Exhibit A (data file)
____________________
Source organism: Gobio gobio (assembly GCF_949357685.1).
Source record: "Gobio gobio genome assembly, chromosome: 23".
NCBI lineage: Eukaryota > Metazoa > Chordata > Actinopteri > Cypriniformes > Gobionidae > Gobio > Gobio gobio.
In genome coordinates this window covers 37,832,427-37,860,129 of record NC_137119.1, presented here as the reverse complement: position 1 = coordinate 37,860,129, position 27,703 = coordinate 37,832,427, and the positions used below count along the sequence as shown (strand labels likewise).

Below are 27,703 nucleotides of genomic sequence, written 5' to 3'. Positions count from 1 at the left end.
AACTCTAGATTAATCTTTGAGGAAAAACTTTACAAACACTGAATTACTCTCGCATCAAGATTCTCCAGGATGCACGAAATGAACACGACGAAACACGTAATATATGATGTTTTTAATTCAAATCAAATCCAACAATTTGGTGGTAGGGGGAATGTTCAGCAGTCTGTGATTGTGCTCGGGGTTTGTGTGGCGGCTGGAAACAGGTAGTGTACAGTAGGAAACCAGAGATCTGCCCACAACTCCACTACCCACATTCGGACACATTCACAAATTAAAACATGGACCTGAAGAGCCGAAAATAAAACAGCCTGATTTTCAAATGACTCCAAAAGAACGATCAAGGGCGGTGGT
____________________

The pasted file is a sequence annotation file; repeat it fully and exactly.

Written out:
Source organism: Gobio gobio (assembly GCF_949357685.1).
Source record: "Gobio gobio genome assembly, chromosome: 23".
NCBI lineage: Eukaryota > Metazoa > Chordata > Actinopteri > Cypriniformes > Gobionidae > Gobio > Gobio gobio.
In genome coordinates this window covers 37,832,427-37,860,129 of record NC_137119.1, presented here as the reverse complement: position 1 = coordinate 37,860,129, position 27,703 = coordinate 37,832,427, and the positions used below count along the sequence as shown (strand labels likewise).

Below are 27,703 nucleotides of genomic sequence, written 5' to 3'. Positions count from 1 at the left end.
AACTCTAGATTAATCTTTGAGGAAAAACTTTACAAACACTGAATTACTCTCGCATCAAGATTCTCCAGGATGCACGAAATGAACACGACGAAACACGTAATATATGATGTTTTTAATTCAAATCAAATCCAACAATTTGGTGGTAGGGGGAATGTTCAGCAGTCTGTGATTGTGCTCGGGGTTTGTGTGGCGGCTGGAAACAGGTAGTGTACAGTAGGAAACCAGAGATCTGCCCACAACTCCACTACCCACATTCGGACACATTCACAAATTAAAACATGGACCTGAAGAGCCGAAAATAAAACAGCCTGATTTTCAAATGACTCCAAAAGAACGATCAAGGGCGGTGGT